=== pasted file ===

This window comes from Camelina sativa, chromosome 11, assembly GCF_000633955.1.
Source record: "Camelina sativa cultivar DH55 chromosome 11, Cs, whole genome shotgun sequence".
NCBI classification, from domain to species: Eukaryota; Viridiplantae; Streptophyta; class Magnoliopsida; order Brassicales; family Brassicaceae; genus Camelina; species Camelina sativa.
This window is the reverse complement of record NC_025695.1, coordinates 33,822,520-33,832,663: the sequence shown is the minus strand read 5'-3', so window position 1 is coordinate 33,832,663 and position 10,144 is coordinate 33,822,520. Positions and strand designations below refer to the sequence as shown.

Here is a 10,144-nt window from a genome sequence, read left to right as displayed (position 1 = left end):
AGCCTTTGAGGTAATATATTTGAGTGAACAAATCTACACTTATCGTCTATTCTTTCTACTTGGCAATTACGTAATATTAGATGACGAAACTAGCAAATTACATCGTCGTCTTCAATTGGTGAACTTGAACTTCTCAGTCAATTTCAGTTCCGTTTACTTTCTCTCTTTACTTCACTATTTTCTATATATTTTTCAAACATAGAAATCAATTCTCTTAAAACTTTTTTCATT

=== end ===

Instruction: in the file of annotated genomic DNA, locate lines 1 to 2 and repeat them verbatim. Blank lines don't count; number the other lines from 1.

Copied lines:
This window comes from Camelina sativa, chromosome 11, assembly GCF_000633955.1.
Source record: "Camelina sativa cultivar DH55 chromosome 11, Cs, whole genome shotgun sequence".